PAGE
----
Could the Phils land the game's best player?

Could the Phils land the game's best player?

Do you think the Phillies might explore talks with the Angels for Mike Trout? They could put together a very nice package of pitchers, a catcher and some position prospects, something the Angels desperately need.
-- Bud H., Montgomery, Ala.

I get more questions about Trout than any player outside the Phillies' organization, which is understandable. Trout is the best player in baseball, he is from South Jersey and there seems to be constant speculation that the Angels might trade him to replenish their barren farm system.

But Trout is a looooooong shot, so Phillies fans probably should focus their desires elsewhere. If I'm the Angels, I understand that I have potentially one of the greatest players in baseball history on my roster and he is just 25 years old. You don't trade a talent like that for a bunch of prospects, regardless of how many or how good they seem to be at the time.

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Think about it. If you're the Angels, do you trade Trout for J.P. Crawford, Nick Williams, Jorge Alfaro, Aaron Nola, Vince Velasquez and Dylan Cozens? I don't. Four of those players are prospects, and two of them have very short track records in the big leagues. Prospects are still prospects, regardless of their rankings nationally. Remember the players the Phillies traded in seasons past to acquire Roy Halladay, Cliff Lee, Roy Oswalt and Hunter Pence. The group includes Travis d'Arnaud, Kyle Drabek, Michael Taylor, Jason Knapp, Carlos Carrasco, Lou Marson, Jason Donald, Anthony Gose, J.A. Happ, Jonathan Villar, Jarred Cosart, Jon Singleton, Josh Zeid and Domingo Santana. There are a few hits in there, but many more misses. Do you take that gamble if you're the Angels? Not me.

Also remember that Trout does not become a free agent until after the 2020 season, so the Angels have four more seasons to turn things around. They should be able to do that, and having a Hall of Fame outfielder is a good place to start.

The Phillies are very well set with prospects and have a minuscule payroll considering the market size. Why won't they sign a Jose Bautista, Edwin Encarnacion, etc., for short-term, large-money deals? Dexter Fowler can be a cornerstone type of player as well. Why are the Phillies hesitant to make a big splash via trade or free agency?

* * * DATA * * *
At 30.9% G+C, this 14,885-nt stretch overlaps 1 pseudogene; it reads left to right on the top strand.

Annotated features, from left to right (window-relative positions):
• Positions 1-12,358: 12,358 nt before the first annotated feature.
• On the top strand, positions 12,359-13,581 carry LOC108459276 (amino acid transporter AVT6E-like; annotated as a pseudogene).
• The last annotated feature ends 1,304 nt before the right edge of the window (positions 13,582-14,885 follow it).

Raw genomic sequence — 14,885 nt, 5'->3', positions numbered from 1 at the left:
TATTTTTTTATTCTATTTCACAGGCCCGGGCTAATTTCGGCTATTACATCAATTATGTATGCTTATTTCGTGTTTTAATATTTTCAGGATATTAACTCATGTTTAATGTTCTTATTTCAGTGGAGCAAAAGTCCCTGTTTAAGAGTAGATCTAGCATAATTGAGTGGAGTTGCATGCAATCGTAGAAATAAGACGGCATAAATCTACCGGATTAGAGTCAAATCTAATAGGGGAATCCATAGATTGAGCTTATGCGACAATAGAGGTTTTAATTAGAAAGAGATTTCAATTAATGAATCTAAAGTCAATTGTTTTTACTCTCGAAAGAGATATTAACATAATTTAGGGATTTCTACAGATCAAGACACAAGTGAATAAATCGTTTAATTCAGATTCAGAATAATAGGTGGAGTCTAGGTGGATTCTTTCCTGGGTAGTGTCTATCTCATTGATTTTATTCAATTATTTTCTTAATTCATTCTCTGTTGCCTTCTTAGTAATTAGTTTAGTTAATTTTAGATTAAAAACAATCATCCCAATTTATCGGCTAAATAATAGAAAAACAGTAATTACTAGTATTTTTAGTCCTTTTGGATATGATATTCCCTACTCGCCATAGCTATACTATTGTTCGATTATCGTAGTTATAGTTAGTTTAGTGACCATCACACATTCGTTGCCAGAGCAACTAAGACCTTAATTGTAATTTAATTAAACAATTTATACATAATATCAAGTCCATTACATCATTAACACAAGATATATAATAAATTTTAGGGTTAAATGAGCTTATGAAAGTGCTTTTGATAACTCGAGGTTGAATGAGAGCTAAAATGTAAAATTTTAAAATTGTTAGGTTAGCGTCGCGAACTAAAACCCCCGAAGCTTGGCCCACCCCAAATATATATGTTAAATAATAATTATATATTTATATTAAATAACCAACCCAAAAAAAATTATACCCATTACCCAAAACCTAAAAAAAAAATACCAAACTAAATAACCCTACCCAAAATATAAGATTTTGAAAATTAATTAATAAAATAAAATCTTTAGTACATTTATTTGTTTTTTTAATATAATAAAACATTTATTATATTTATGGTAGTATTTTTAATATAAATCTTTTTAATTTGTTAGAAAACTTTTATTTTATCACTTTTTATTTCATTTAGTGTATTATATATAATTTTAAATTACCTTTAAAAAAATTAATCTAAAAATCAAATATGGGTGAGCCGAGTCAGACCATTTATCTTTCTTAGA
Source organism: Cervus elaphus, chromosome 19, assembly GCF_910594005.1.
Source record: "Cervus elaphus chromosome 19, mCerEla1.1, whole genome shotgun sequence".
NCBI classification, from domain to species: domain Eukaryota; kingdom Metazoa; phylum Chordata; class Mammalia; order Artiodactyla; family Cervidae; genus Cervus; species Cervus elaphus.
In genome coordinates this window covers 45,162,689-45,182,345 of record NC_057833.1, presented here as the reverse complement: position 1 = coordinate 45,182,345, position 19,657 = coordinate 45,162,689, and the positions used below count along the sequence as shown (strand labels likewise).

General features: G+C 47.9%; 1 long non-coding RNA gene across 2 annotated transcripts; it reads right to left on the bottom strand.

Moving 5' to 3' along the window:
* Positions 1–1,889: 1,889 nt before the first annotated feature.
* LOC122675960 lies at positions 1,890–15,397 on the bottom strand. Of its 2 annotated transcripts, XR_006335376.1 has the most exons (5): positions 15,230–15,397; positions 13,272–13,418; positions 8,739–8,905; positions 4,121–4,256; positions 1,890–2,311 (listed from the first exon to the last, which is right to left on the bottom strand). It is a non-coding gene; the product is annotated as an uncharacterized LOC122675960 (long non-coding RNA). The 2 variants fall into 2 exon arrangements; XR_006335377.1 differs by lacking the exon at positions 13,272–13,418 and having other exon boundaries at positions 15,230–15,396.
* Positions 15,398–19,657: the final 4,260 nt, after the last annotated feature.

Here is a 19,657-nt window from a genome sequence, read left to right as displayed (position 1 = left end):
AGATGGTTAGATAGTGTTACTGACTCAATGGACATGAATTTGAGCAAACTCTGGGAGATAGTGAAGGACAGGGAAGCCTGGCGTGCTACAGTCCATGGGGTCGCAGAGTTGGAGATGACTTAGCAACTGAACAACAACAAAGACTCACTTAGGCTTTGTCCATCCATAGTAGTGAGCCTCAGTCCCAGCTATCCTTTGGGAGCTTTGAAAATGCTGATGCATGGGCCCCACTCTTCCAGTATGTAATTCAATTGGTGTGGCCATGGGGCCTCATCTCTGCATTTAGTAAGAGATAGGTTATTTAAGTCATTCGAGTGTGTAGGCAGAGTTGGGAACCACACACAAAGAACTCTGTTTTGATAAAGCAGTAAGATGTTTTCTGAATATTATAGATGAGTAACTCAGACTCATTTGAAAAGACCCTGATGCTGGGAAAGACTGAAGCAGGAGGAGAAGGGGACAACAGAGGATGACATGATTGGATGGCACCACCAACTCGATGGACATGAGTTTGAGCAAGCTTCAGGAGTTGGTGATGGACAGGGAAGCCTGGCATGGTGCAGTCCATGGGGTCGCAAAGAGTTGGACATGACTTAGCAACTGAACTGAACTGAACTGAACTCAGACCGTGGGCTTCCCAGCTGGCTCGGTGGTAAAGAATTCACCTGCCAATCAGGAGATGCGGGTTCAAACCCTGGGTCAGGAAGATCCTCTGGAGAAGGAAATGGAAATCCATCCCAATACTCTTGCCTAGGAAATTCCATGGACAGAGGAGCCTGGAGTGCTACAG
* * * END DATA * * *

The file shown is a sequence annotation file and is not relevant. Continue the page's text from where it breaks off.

-- Steve R., Asbury Park, N.J.

The Phillies acquired Howie Kendrick in a trade earlier this month, and he is going to be their everyday left fielder. He isn't the high-powered offensive weapon like the players mentioned above, but he gives the Phillies some flexibility moving forward because his contract expires after the season. The Phillies want that. It gives players like Williams and Cozens more time to develop in the Minor Leagues, while giving Aaron Altherr or Roman Quinn time to prove themselves in right field in the big leagues. Kendrick can be traded after June 15, so he could be elsewhere by the July 31 Trade Deadline. Could Bautista, Encarnacion, etc., help in that regard? Possibly, but would they have signed a one-year deal? Seems unlikely at the moment.

Why isn't Rhys Hoskins on the 40-man roster (and thus protected from the Rule 5 Draft)?
-- Alec H., Collingswood, N.J.

He's not eligible for the Rule 5 Draft, so there was no need to protect him. The same holds true for Crawford.

Todd Zolecki has covered the Phillies since 2003, and for MLB.com since 2009. Follow him on Twitter and listen to his podcast. This story was not subject to the approval of Major League Baseball or its clubs.